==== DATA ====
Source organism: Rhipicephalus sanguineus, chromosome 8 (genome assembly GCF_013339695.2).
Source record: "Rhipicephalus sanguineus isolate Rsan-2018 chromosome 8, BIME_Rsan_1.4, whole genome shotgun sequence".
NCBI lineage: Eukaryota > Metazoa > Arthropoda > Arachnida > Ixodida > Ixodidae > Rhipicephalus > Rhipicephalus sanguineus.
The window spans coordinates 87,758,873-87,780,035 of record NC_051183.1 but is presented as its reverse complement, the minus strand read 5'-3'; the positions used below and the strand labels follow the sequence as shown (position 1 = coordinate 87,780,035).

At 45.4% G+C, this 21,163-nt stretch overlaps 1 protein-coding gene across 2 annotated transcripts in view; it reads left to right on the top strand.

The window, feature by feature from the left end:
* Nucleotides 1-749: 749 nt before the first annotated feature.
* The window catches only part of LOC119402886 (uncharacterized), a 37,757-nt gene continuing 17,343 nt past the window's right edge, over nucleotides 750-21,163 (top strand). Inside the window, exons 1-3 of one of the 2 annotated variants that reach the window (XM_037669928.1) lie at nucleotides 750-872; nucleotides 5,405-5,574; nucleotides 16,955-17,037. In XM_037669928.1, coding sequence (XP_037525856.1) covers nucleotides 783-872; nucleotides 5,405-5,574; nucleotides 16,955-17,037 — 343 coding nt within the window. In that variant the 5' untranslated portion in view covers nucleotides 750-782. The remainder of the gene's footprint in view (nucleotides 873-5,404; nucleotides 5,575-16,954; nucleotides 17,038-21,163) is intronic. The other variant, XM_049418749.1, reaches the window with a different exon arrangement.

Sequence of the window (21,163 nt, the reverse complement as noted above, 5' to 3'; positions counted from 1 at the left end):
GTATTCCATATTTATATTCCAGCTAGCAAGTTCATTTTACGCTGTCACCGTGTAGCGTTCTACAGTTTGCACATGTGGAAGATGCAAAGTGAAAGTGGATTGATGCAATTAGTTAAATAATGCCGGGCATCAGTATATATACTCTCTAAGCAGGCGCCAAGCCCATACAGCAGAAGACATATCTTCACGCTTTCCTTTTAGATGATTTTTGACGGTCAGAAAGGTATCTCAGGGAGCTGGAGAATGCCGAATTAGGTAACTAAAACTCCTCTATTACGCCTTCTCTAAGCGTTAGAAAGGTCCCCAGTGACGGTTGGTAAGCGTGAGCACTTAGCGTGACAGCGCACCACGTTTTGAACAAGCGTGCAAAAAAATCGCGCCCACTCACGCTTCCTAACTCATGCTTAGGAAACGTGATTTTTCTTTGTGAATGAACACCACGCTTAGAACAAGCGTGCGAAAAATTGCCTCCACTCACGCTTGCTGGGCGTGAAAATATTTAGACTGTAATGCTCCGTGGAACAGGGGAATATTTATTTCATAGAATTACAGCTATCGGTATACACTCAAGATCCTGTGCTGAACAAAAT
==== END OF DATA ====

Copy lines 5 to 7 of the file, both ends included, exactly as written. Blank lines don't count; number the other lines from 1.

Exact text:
At 45.4% G+C, this 21,163-nt stretch overlaps 1 protein-coding gene across 2 annotated transcripts in view; it reads left to right on the top strand.

The window, feature by feature from the left end:
* Nucleotides 1-749: 749 nt before the first annotated feature.